signifignt rollover dates prior to January 1/2000 : LUSENET : TimeBomb 2000 (Y2000) : One Thread

What are some up-coming dates we can watch for that will help dermine how the computers are going to handle?

-- Kris Armstrong (, April 24, 1999


Well Kris, July 1, 1999 is the fiscal year roll over date for most of the U.S. states. October 1, 1999 is the fiscal year rollover date for the U.S. federal government. Many people think that Sep 9, 1999 is going to be a day to watch. Because September is the 9th month, combined with the 9th day and the 99th year, some people speculate that when that date is entered into a computer as 9999, the computer may shut down as '9999' was used sometimes as a command to 'goto end of program'. IMO, however, computers will read this information as 090999 or 09091999 which is different from a shutdown command.

-- A.P. (, April 24, 1999.

this is a good site for predictions

y2k warning sign predictions

-- (, April 24, 1999.


We have ALREADY PASSED at least 4 of the D&G's "critical dates." We had some minor burps...nothing more. Doesn't that tell you something? IT'S ALL A BUNCH OF BULL!!!!! Get on with your life'cause it ain't gonna be TEOTWAWKI or anything close.

-- Get Over It (, April 24, 1999.

Yourdon, Hamasaki and other IT gurus have said that the significant dates we've already passed without noteworthy problems are a good sign. I haven't seen any experienced IT people argue that these dates were meaningless (although the hard core folks now argue that doom is certain and if those dates didn't cause trouble, they didn't count). If those dates continue to pass without impact for another year, we're probably out of the woods, though problems will still crop up here and there.

The only dates I know of that still cause any worry are July 1 and following (most states), October 1 and following (Federal), and September 21-22 (GPS rollover). September 9 is now considered obsolete, and the FY changes are losing support due to lack of problems in New York, UK, and Japan.

It's important to bear in mind that these dates are considered barometers. Not much problem at those times is thus taken to mean fewer problems at (and following) rollover. Certainly not NO problems, but fewer and less serious problems. Our success so far probably means that y2k has been a bit overblown, but this is not certain. It can't be a bad sign, but it might not be that great, and the argument that no problems up till now means no problems later cannot be supported very well.

-- Flint (, April 24, 1999.

Y2K predictions are no more accurate than weather or economic predictions. And economists even have econometric models to base their predictions on. There is no prior model for Y2K.

Watches and warnings though for a Y2K 'storm' have been released.

-- Prepping for a hurricane (ill@wind.blows), April 24, 1999.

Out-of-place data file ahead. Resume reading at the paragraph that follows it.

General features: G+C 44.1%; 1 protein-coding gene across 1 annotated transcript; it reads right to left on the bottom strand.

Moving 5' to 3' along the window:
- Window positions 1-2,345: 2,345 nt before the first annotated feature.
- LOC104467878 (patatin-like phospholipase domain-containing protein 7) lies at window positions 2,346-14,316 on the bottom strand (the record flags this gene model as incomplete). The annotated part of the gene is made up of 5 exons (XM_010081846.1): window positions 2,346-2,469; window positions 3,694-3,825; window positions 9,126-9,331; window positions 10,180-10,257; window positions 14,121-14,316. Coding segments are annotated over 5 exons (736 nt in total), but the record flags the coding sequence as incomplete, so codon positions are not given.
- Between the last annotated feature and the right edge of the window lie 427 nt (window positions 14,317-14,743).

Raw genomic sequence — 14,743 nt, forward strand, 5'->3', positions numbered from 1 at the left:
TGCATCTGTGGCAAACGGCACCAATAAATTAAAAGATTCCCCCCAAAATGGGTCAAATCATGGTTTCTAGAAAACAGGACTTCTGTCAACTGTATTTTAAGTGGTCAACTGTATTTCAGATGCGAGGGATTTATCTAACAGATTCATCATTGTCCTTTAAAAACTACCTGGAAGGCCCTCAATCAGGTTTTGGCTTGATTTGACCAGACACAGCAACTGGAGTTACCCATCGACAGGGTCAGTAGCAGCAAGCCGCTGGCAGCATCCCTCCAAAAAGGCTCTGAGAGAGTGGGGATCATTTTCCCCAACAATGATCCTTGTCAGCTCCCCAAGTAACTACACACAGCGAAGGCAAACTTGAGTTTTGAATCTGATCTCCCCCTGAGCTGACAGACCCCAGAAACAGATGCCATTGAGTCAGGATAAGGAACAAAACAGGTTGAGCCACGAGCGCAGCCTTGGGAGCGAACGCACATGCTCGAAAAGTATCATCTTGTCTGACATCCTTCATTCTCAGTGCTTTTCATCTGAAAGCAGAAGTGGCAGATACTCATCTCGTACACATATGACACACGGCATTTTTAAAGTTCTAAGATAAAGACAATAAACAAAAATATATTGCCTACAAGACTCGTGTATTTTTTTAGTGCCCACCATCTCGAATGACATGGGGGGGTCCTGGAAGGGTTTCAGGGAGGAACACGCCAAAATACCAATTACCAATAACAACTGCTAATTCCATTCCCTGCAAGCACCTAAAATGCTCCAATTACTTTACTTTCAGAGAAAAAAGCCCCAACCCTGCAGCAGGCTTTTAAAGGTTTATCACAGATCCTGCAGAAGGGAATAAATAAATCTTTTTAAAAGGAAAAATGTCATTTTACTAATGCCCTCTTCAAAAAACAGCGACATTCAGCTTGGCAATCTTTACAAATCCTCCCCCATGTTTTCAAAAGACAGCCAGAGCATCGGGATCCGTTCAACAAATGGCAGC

Hi Kris. I need a rubber stamp made up for this one! They call it the Y2K problem for a good reason, not the various dates in 1999 problem. The number of programs that do look ahead processing is tiny when compared to the total number of programs that have a date problem. Doesn't it make sense to fix these programs first? Also most embedded systems problems will not show up until 2000. We're not out of the woods yet. <:)=

-- Sysman (, April 24, 1999.

Is that the sound of back pedaling I hear?

"On January 1, 1999 they will experience many more, and it will be much more difficult to sweep them under the rug. On April 1, 1999 we will all watch anxiously as the governments of Japan and Canada, as well as the state of New York, begin their 1999-2000 fiscal year; at that moment, the speculation about Y2K will end, and we will have tangible evidence of whether governmental computer systems work or not."-- Ed Yourdon

"So, of course I want to see y2k bring down the system, all over the world. I have hoped for this all of my adult life." -- Gary North

-- Y2K Pro (, April 24, 1999.

The issue of the significance of April 1st comes up...again. Unless the Canadian and British government, the state of New York and businesses in general were already 99% compliant, then you would think we would have heard about at least a few glitches in accounting software. None were reported in the media. Why?

Here are some possible explanations. Some of these make sense to me and some don't:

1. Y2K never needed to be fixed. It was all a hoax from the beginning. Problems will be minor even if no remediation takes place.

2. It's easy to make an organization Y2K compliant. (But if that's true, then most everyone would have finished by December 31, 1998).

3. Organizations have prioritized their remediation and made sure that accounting software was dealt with early on.

4. Organizations changed the end date of their fiscal year 2000 from March 31, 2000 to December 31, 1999.